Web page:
By Debra Liu Where are all the women in the upper echelons of culinary prestige? And furthermore, where is the racial diversity? Despite the visibility of female celebrity cooks like Rachel Ray on TV, what most of us don’t realize is that, on the other side of the kitchen, in the cut-throat world of Michelin stars, a majority of the glory is given to male white chefs. On March 3, 2014, Mother Jones, a nonprofit investigative news outlet, will be hosting a panel discussion, “The Melting Pot: Leading chefs dish on diversifying dinner”, at Ginny’s Supper Club in Harlem (get tickets here) to explore diversity in the culinary world. Leading New York chefs Marcus Samuelsson and Charlene Johnson-Hadley of Red Rooster, Gabrielle Hamilton of Prune, and Floyd Cardoz of North End Grill, who are all paving the way for change, will share their personal experiences.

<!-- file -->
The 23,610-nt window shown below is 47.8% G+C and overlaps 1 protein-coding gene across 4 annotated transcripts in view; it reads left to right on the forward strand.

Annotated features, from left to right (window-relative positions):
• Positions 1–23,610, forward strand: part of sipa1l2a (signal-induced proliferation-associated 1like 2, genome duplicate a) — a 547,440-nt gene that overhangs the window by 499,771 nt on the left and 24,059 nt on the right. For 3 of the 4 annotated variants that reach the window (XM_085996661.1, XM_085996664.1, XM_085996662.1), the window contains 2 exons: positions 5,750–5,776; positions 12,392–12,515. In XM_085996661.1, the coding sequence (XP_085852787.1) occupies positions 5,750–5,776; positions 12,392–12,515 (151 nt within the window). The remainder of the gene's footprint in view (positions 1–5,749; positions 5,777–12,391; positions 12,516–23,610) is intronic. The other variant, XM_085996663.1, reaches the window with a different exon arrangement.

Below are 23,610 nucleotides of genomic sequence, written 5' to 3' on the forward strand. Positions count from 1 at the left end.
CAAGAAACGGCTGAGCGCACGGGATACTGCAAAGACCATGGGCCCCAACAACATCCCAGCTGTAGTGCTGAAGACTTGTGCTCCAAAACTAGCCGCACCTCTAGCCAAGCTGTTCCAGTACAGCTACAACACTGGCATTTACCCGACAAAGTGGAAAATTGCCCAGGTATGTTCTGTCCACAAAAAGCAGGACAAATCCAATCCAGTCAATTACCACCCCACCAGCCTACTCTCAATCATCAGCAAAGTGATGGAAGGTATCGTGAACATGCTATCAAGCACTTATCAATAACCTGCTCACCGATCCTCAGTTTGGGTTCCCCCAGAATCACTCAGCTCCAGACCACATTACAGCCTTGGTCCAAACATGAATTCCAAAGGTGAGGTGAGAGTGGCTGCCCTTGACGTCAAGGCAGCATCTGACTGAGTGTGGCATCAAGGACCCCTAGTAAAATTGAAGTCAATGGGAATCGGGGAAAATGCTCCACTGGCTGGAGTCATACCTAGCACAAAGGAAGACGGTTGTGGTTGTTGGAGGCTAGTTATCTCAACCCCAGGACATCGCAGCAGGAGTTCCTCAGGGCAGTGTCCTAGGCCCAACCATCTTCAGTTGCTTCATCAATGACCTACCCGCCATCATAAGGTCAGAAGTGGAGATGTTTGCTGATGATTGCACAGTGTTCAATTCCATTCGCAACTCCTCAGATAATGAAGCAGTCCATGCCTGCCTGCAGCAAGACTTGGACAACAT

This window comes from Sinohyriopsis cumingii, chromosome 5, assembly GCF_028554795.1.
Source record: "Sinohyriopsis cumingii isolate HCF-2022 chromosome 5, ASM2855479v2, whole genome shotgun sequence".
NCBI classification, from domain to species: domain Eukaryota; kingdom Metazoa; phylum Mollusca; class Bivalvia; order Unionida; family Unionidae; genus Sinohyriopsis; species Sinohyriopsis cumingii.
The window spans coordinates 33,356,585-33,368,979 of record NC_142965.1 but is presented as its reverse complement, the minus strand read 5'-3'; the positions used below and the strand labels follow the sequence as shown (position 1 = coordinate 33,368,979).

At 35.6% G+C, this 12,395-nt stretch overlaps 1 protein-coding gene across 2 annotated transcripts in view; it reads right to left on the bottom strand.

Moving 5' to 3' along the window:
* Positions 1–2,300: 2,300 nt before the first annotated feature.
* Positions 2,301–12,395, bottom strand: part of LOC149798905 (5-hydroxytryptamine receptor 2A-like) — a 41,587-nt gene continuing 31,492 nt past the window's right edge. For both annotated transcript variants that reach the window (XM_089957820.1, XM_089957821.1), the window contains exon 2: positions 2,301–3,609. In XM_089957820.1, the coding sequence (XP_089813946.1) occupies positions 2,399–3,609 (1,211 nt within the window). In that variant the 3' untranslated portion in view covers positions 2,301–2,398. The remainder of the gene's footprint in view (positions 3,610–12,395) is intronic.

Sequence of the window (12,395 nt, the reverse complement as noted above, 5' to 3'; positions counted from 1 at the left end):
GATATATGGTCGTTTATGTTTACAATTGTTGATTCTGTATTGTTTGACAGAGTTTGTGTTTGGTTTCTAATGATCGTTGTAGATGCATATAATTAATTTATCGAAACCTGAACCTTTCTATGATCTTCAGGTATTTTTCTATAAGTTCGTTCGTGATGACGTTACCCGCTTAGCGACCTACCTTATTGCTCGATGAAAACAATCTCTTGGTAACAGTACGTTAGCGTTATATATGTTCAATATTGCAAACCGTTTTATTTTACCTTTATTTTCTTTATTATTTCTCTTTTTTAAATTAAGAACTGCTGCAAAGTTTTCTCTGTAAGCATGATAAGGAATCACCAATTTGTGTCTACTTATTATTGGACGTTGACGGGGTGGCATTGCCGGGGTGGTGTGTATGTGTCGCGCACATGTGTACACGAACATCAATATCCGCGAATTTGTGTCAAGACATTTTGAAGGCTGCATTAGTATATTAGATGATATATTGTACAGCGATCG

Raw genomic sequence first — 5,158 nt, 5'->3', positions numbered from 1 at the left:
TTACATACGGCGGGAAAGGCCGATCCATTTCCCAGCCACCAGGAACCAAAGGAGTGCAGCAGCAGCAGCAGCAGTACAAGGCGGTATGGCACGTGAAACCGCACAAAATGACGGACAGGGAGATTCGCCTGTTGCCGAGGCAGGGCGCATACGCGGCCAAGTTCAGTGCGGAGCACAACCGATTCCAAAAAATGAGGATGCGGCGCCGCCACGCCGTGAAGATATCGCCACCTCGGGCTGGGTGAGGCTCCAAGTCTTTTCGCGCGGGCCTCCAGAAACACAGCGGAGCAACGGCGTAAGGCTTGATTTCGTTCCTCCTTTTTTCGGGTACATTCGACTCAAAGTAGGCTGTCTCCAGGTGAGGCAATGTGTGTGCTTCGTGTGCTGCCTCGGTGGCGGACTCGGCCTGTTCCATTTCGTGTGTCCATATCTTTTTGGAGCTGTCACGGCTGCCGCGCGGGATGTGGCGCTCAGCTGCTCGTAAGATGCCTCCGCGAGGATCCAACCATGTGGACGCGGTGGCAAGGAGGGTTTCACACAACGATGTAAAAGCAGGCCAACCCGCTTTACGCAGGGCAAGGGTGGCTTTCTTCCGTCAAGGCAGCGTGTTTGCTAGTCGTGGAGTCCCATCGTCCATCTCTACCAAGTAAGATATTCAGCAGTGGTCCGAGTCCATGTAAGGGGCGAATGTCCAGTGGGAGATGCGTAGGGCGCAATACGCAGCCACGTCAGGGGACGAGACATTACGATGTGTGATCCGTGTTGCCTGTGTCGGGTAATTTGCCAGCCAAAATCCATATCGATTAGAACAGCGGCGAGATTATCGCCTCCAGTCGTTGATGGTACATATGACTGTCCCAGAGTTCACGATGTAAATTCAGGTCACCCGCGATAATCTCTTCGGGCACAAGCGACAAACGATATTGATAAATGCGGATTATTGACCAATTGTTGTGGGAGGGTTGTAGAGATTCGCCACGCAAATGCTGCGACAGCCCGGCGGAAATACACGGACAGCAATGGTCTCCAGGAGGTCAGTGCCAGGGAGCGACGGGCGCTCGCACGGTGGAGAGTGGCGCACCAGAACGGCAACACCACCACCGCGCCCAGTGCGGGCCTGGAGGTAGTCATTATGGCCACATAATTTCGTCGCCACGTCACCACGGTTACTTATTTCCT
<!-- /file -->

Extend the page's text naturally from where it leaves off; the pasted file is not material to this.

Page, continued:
I recently had the opportunity to chat with Tom Philpott, Mother Jones’ Food and Ag Correspondent, whose visit to Stone Farms for a meeting of minds between chefs and scientists was what sparked the creation of this panel discussion. In his research, Tom found that of the chefs in “The World’s 50 Best Restaurants”, a highly coveted honor – Nobel Prize of fine-dining if you will – most were men; there were only 2-3 female chefs amongst the 50 and even then, these women had a male co-chef. And when it came to racial diversity, stats were similarly disappointing. “There are woman all across the country doing great restaurants, but why are they left out of high-prestige conversations, and why do they seldom win the highest accolades? We started thinking about it and thought it would be great to convene some people to talk about this… but let’s broaden it, it’s not just about gender – chefs of color also tend to get left out,” Tom told me. What’s great about the panel is that not only is there diversity of gender and race, but there’s also a diversity of experience. “We have people at various stages of this business,” says Tom. According to him, it’s really important to the story to “not just to have established [chefs], people who are stars, but also the younger folks.” Tom will be the moderator of the discussion and when asked what to expect, he hopes to “get people’s stories, draw people out on their stories and talk this issue out. I’m hoping for a real lively back and forth, with [chefs] sharing their experiences.” The event will be open bar and appetizers including charcuterie and cheese will be catered by Red Rooster. You do not want to miss this rare opportunity to meet and hear talented chefs share their experiences! Check out the event page here to find out more and get tickets before they’re sold out.
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